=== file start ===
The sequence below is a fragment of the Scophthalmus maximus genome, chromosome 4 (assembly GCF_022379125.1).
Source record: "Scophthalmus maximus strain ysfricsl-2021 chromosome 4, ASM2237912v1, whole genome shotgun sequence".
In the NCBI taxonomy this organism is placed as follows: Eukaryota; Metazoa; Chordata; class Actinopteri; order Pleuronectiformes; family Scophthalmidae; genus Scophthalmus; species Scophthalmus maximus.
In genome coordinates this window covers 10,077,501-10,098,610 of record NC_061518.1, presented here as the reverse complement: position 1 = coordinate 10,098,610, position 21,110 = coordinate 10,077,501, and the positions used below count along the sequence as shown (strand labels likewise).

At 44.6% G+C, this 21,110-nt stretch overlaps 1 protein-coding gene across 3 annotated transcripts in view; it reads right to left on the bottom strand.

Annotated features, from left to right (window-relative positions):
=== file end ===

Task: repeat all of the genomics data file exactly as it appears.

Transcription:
The sequence below is a fragment of the Scophthalmus maximus genome, chromosome 4 (assembly GCF_022379125.1).
Source record: "Scophthalmus maximus strain ysfricsl-2021 chromosome 4, ASM2237912v1, whole genome shotgun sequence".
In the NCBI taxonomy this organism is placed as follows: Eukaryota; Metazoa; Chordata; class Actinopteri; order Pleuronectiformes; family Scophthalmidae; genus Scophthalmus; species Scophthalmus maximus.
In genome coordinates this window covers 10,077,501-10,098,610 of record NC_061518.1, presented here as the reverse complement: position 1 = coordinate 10,098,610, position 21,110 = coordinate 10,077,501, and the positions used below count along the sequence as shown (strand labels likewise).

At 44.6% G+C, this 21,110-nt stretch overlaps 1 protein-coding gene across 3 annotated transcripts in view; it reads right to left on the bottom strand.

Annotated features, from left to right (window-relative positions):